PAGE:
Earth Overshoot Day isn’t one of those fun holidays, like International Cat Day or Squirrel Appreciation Day. Instead, it’s a depressing reminder that we humans are living well beyond our means. Today (Aug. 8) marks the point when humanity as a whole has used up the resources needed to live sustainably for a year.
The day is declared every year by Global Footprint Network, a nonprofit research group that focuses on sustainability. The first Earth Overshoot Day was in Oct. 2006. It’s been creeping up the calendar ever since, landing on Aug. 19 in 2014, and just last year, reaching Aug. 13. The earlier Earth Overshoot Day falls, the more rapidly we’ve been using the planet’s natural resources.
The exact date of Earth Overshoot Day is determined by a simple formula. Global Footprint Network takes the planet’s biocapacity (pdf), or the amount of natural resources available, divides it by humanity’s ecological footprint, or how much of the planet’s resources we use up, and then multiplies it by the days in a year.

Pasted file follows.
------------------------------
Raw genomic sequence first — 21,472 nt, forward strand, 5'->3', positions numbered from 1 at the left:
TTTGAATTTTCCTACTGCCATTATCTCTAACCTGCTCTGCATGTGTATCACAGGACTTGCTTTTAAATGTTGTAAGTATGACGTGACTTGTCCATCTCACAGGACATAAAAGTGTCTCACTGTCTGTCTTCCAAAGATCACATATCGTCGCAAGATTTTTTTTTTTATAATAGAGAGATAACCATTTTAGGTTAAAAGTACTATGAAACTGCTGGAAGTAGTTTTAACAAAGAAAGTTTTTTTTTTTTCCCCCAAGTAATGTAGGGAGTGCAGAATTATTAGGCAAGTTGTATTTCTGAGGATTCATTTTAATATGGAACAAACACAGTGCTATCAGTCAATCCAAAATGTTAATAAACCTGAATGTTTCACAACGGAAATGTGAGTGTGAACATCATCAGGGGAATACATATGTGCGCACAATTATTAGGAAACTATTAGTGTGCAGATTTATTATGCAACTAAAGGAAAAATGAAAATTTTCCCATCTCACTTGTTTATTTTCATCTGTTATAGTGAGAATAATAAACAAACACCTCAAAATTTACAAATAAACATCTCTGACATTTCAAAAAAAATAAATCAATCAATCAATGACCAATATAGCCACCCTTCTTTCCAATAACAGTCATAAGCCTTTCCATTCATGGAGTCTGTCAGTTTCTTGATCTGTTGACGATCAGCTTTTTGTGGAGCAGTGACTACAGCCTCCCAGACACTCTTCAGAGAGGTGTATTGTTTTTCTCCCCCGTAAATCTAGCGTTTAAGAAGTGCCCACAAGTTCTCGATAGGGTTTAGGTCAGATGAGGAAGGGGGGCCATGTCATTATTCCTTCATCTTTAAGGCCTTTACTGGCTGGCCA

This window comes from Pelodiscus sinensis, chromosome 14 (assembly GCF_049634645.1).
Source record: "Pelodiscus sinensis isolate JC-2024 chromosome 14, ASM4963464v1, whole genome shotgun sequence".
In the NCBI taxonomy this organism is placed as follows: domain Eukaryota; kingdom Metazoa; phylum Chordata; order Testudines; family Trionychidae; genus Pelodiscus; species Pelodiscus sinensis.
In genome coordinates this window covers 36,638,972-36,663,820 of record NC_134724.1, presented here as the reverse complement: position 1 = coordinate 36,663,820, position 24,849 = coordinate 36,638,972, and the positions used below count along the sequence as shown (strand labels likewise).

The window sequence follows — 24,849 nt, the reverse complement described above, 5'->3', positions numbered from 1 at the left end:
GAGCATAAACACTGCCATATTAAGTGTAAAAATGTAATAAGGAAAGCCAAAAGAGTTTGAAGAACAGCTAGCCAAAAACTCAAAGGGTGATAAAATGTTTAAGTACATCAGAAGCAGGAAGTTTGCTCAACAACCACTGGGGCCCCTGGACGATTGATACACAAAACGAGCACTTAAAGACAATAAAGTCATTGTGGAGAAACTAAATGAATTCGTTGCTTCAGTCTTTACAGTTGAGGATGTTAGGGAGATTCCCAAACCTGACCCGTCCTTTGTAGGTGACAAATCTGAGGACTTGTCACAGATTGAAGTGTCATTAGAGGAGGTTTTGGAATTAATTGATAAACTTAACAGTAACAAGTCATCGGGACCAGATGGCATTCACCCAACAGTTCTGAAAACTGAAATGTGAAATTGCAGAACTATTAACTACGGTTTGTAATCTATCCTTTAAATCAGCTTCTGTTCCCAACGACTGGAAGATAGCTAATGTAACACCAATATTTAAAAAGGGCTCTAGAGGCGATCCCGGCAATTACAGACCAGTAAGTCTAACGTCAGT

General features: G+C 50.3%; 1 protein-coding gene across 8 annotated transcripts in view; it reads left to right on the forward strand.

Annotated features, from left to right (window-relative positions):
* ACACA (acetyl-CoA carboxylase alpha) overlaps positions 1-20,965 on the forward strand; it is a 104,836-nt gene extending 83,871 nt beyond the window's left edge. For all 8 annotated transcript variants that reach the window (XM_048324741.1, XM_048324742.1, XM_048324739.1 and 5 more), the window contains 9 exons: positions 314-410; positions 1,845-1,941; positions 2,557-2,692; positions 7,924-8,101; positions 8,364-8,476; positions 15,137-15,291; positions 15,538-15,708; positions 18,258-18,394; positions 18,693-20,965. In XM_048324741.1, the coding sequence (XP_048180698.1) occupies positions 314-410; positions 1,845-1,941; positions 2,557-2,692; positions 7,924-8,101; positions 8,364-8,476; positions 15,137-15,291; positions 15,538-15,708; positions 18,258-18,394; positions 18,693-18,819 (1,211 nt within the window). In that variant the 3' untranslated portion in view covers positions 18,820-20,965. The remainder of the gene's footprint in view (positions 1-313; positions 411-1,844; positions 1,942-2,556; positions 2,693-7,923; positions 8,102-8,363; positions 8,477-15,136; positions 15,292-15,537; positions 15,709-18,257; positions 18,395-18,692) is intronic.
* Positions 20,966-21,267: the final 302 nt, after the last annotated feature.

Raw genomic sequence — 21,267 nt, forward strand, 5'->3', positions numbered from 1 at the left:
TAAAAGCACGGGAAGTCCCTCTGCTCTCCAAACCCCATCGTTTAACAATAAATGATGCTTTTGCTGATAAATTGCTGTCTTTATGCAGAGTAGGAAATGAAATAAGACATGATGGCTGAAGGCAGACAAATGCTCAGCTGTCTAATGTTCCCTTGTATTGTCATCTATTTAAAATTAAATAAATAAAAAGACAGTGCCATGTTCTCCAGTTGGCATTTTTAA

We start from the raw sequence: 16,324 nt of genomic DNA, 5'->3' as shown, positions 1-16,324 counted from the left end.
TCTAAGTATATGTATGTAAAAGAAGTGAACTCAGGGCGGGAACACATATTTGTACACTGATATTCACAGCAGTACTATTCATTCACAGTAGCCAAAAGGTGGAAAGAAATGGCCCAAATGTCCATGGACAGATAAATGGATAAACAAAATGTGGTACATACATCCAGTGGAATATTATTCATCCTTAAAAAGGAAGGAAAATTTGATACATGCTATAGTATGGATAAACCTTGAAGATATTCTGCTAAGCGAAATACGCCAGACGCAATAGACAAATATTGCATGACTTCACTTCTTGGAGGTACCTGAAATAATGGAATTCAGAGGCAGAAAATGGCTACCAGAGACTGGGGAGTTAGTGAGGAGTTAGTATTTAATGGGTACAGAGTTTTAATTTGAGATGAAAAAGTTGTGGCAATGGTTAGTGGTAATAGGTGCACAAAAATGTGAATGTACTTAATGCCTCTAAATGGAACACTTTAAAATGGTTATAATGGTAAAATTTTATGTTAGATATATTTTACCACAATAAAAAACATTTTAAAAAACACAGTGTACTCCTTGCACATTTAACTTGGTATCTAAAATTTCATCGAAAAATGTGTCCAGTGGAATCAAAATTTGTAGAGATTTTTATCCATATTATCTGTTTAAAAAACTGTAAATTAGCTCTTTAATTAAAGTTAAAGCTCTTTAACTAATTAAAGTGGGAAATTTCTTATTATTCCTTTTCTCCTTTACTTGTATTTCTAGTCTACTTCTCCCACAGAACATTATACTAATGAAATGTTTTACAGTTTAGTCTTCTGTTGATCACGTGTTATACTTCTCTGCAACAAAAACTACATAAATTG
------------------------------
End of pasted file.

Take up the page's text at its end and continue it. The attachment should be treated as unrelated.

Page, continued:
Calculating this day country by country would give very different results. Some countries, like Australia and the U.S., use a lot of resources in a year. Others, like Brazil and India, use far less. Many factors contribute to a country’s ecological footprint, including population size, standard of living and eating habits.
Since carbon emissions are included in the ecological footprint calculation, countries can offset their individual impact by generating electricity with solar panels or wind turbines. The Global Footprint Network also encourages people to eat vegetarian meals, shrink their energy use, and reduce their paper waste. It will take a lot more than recycling paper to move Earth Overshoot Day toward Dec. 31, but if countries can work together on ambitious global climate change mitigation plans like the 2015 Paris Agreement, then maybe sometime in the next decade we can celebrate this terrible day in the fall instead of the middle of the summer.